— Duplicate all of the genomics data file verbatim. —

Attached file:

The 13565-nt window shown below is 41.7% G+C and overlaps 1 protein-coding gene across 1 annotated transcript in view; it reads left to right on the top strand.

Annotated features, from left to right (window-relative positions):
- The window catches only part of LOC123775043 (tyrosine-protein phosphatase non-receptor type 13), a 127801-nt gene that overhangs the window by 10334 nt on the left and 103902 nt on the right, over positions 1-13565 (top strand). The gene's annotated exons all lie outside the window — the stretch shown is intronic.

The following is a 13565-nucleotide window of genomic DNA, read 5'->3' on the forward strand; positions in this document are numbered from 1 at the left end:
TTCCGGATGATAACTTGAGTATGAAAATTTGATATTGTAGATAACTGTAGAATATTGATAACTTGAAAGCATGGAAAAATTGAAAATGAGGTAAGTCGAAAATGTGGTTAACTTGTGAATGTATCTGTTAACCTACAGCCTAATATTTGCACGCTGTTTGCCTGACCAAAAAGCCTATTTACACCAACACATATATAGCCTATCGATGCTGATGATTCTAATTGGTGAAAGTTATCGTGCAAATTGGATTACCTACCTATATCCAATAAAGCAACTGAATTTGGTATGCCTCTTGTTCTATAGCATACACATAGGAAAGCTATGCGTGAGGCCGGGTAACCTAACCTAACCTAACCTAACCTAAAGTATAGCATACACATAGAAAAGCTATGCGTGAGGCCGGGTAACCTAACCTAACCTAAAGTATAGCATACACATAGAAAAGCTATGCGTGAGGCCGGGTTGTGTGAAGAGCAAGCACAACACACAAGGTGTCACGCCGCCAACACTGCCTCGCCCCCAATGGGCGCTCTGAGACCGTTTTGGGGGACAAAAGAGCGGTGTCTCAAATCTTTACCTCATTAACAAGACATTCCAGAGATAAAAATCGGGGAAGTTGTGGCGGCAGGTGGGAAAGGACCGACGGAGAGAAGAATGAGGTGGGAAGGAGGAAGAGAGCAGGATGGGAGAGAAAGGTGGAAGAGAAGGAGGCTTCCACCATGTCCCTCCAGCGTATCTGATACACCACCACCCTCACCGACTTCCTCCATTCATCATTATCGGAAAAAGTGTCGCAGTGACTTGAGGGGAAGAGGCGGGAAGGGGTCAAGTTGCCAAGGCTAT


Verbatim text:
The 13565-nt window shown below is 41.7% G+C and overlaps 1 protein-coding gene across 1 annotated transcript in view; it reads left to right on the top strand.

Annotated features, from left to right (window-relative positions):
- The window catches only part of LOC123775043 (tyrosine-protein phosphatase non-receptor type 13), a 127801-nt gene that overhangs the window by 10334 nt on the left and 103902 nt on the right, over positions 1-13565 (top strand). The gene's annotated exons all lie outside the window — the stretch shown is intronic.

The following is a 13565-nucleotide window of genomic DNA, read 5'->3' on the forward strand; positions in this document are numbered from 1 at the left end:
TTCCGGATGATAACTTGAGTATGAAAATTTGATATTGTAGATAACTGTAGAATATTGATAACTTGAAAGCATGGAAAAATTGAAAATGAGGTAAGTCGAAAATGTGGTTAACTTGTGAATGTATCTGTTAACCTACAGCCTAATATTTGCACGCTGTTTGCCTGACCAAAAAGCCTATTTACACCAACACATATATAGCCTATCGATGCTGATGATTCTAATTGGTGAAAGTTATCGTGCAAATTGGATTACCTACCTATATCCAATAAAGCAACTGAATTTGGTATGCCTCTTGTTCTATAGCATACACATAGGAAAGCTATGCGTGAGGCCGGGTAACCTAACCTAACCTAACCTAACCTAAAGTATAGCATACACATAGAAAAGCTATGCGTGAGGCCGGGTAACCTAACCTAACCTAAAGTATAGCATACACATAGAAAAGCTATGCGTGAGGCCGGGTTGTGTGAAGAGCAAGCACAACACACAAGGTGTCACGCCGCCAACACTGCCTCGCCCCCAATGGGCGCTCTGAGACCGTTTTGGGGGACAAAAGAGCGGTGTCTCAAATCTTTACCTCATTAACAAGACATTCCAGAGATAAAAATCGGGGAAGTTGTGGCGGCAGGTGGGAAAGGACCGACGGAGAGAAGAATGAGGTGGGAAGGAGGAAGAGAGCAGGATGGGAGAGAAAGGTGGAAGAGAAGGAGGCTTCCACCATGTCCCTCCAGCGTATCTGATACACCACCACCCTCACCGACTTCCTCCATTCATCATTATCGGAAAAAGTGTCGCAGTGACTTGAGGGGAAGAGGCGGGAAGGGGTCAAGTTGCCAAGGCTAT